Expecting female candidates to act on behalf of not just their constituents but all people of their gender only increases political pressure. “There are still so few women in Congress, you really do have to represent much more than your own state,” Senator Barbara Boxer once said. “It is a pretty big burden.” Not everyone has the stomach or the stamina for that. It’s easy to see why a get-along type like Palin would do well in the short term — there are rewards for, as Steinem put it, looking like us but voting like them. It is unlikely that a white male politician with Palin’s experience would have made it onto the ticket in 2008, a year when diversity dominated the political conversation. Which is why I’ve long suspected that the first woman president will be a conservative. It’s a lot easier to advance to the top of male-dominated sectors when, even though you may look very different than the other power brokers at the table, you don’t actively challenge the status quo. This was certainly true of Thatcher. A 2011 Vanity Fair profile explains that “she never wanted to appear to upset the outward appearances of the old order.” She was an incredibly powerful woman who tempered that fact by extolling the virtues of “real men” and confirming the entrenched belief that women are underrepresented at the highest levels of politics not because of ingrained sexism and other complex societal factors, but because they choose not to participate.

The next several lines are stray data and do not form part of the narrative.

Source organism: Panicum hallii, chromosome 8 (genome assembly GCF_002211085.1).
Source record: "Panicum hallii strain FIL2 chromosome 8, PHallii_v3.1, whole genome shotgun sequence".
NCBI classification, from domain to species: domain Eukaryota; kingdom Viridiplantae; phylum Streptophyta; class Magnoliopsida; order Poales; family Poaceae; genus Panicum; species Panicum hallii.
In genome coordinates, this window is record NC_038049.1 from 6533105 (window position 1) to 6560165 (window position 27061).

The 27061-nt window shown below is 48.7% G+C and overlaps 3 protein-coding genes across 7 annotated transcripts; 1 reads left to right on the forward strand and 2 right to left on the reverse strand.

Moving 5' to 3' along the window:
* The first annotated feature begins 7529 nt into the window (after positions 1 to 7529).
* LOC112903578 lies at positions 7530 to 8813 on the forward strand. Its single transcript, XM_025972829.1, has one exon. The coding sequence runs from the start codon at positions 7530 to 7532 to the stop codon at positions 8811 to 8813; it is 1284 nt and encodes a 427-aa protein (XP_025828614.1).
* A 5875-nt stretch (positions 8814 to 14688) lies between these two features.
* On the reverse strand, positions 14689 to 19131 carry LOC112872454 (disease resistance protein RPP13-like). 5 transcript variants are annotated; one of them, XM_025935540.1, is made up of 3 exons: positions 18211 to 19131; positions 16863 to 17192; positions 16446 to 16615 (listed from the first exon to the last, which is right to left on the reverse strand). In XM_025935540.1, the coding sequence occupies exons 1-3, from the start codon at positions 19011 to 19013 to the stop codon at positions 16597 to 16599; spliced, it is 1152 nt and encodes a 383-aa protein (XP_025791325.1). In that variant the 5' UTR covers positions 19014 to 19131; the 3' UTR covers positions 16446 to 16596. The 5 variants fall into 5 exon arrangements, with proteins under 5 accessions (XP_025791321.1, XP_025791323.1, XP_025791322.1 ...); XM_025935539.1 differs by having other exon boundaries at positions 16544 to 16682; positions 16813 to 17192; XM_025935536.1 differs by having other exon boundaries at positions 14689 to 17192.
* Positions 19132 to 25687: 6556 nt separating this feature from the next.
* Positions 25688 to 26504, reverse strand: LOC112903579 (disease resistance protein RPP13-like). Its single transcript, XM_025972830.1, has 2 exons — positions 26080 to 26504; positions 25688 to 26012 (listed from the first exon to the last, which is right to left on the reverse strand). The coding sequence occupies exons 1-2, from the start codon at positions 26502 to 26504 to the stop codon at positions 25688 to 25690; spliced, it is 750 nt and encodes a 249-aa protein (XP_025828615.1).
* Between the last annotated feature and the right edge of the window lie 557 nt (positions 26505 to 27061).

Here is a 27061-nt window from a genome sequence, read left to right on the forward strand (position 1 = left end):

Thatcher, like many women of various political persuasions, didn’t think feminism was part of her success story. “Some of us were making it long before women’s lib was ever thought of.” While I applaud the successes of exceptional women whose achievements manage to transcend gender-limiting traditions, there’s a reason it’s not called “woman’s rights,” singular. True gender parity and equality is something that only a critical mass of women can deliver. And if we want a critical mass of women represented in all corners of society, we need to acknowledge that women are not politically united. Which means we’re going to have to applaud the advancement of women of all ideologies — yes, even those who support policies that may undercut women.

In the 2012 election, there were a handful of districts where opposing female candidates were on the ballot. As we make progress in this political realm, we should theoretically start seeing more and more races like these. And as (presumably) women continue to make gains in all areas of society, my hunch is that the “women govern differently” theory will also slowly disappear. So while we should definitely work for gender parity in our elected offices, we should not be under the assumption that women leaders will always be more rational, more justice-oriented, more compassionate. If we really want equality, this may be the price of progress. As Thatcher herself once said in a very different context, “There is no alternative.”

Why Female Politicians Aren’t Always Pro-Women